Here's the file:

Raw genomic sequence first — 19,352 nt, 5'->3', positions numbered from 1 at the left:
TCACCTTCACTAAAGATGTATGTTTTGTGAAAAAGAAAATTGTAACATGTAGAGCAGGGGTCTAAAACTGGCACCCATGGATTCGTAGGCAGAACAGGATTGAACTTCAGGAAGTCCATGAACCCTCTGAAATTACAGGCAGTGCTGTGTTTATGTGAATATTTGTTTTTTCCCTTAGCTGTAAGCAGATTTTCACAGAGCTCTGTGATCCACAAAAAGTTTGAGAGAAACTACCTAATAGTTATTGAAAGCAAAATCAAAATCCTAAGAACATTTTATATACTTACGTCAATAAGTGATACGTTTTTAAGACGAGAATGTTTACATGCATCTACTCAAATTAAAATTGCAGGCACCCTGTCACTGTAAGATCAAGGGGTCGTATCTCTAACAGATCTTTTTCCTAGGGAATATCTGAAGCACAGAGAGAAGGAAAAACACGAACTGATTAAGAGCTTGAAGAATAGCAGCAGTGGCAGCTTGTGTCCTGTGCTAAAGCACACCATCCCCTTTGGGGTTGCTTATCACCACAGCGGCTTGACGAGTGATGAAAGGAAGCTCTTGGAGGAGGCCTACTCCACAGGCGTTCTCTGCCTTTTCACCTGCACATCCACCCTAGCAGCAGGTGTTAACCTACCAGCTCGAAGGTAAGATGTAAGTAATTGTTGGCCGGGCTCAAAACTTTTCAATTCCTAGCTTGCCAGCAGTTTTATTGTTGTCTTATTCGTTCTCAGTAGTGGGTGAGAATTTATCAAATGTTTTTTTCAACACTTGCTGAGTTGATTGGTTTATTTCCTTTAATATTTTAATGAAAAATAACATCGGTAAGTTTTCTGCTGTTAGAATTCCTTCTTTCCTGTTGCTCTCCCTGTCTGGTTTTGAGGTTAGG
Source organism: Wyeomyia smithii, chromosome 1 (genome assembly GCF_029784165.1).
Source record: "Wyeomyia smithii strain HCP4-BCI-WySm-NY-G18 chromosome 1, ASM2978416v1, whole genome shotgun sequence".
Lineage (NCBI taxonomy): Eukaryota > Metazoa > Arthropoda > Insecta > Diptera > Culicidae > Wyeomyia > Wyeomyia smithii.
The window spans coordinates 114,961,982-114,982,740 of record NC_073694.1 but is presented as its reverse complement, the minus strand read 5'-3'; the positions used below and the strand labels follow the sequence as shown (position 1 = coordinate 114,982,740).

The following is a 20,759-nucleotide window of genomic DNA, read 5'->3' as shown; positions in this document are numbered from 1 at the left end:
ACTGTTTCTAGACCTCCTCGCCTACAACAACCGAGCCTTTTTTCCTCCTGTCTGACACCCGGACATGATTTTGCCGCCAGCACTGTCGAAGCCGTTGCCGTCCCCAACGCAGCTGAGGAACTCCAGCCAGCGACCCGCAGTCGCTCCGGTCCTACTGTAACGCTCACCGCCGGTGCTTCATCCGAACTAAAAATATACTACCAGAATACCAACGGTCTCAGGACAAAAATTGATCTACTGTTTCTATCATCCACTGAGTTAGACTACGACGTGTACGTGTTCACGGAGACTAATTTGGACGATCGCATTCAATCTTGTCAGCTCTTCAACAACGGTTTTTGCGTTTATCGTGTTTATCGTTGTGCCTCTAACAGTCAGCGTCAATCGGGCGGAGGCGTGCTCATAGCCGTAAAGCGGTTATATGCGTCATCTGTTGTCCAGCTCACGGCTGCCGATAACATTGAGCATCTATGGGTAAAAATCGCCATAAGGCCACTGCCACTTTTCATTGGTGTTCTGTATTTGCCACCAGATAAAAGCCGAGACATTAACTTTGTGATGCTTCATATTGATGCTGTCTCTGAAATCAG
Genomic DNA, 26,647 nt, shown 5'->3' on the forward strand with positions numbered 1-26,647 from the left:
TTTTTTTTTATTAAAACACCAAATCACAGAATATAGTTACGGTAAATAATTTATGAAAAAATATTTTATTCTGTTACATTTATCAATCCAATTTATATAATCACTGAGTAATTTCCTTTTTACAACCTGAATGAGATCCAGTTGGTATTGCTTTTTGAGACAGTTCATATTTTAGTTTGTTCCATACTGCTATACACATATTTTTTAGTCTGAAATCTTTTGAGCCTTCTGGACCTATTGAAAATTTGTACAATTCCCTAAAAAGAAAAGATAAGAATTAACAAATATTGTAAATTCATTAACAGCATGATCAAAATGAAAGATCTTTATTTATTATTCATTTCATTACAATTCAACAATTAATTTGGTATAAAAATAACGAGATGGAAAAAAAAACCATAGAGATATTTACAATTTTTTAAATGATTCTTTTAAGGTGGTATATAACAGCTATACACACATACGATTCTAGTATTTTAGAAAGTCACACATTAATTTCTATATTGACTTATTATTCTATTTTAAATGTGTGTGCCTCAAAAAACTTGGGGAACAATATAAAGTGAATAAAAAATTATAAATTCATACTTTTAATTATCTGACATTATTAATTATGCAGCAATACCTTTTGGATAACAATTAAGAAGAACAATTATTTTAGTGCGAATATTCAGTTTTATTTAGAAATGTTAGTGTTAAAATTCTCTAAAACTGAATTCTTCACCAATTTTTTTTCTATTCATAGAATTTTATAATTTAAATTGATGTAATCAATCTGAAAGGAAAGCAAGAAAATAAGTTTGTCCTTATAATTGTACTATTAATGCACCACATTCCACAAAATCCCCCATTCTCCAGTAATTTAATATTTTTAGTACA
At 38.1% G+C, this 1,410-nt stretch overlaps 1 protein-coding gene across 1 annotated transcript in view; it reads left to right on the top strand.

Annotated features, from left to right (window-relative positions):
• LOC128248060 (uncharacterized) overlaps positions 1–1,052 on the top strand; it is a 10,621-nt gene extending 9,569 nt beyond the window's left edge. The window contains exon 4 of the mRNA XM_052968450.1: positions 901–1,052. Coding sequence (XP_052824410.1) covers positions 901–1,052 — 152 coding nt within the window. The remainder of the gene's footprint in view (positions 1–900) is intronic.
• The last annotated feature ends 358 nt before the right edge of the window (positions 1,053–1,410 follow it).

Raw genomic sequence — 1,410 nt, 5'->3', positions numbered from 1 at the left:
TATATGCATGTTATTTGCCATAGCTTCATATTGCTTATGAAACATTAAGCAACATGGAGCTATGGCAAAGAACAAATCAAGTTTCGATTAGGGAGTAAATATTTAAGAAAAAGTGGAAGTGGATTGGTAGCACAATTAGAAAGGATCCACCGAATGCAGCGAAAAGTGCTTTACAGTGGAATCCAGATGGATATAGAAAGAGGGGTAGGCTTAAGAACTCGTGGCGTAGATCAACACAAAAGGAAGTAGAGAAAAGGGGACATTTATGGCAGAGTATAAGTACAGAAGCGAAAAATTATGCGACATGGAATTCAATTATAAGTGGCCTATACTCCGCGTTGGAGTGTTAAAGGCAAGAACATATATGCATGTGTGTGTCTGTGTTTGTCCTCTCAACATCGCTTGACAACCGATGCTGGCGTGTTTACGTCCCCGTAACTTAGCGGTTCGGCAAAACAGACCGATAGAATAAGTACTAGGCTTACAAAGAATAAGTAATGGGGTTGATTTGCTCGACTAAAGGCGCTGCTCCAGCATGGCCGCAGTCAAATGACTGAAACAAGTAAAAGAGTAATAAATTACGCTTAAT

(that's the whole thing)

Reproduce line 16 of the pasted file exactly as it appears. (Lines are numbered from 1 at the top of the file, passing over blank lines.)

TATATGCATGTTATTTGCCATAGCTTCATATTGCTTATGAAACATTAAGCAACATGGAGCTATGGCAAAGAACAAATCAAGTTTCGATTAGGGAGTAAATATTTAAGAAAAAGTGGAAGTGGATTGGTAGCACAATTAGAAAGGATCCACCGAATGCAGCGAAAAGTGCTTTACAGTGGAATCCAGATGGATATAGAAAGAGGGGTAGGCTTAAGAACTCGTGGCGTAGATCAACACAAAAGGAAGTAGAGAAAAGGGGACATTTATGGCAGAGTATAAGTACAGAAGCGAAAAATTATGCGACATGGAATTCAATTATAAGTGGCCTATACTCCGCGTTGGAGTGTTAAAGGCAAGAACATATATGCATGTGTGTGTCTGTGTTTGTCCTCTCAACATCGCTTGACAACCGATGCTGGCGTGTTTACGTCCCCGTAACTTAGCGGTTCGGCAAAACAGACCGATAGAATAAGTACTAGGCTTACAAAGAATAAGTAATGGGGTTGATTTGCTCGACTAAAGGCGCTGCTCCAGCATGGCCGCAGTCAAATGACTGAAACAAGTAAAAGAGTAATAAATTACGCTTAAT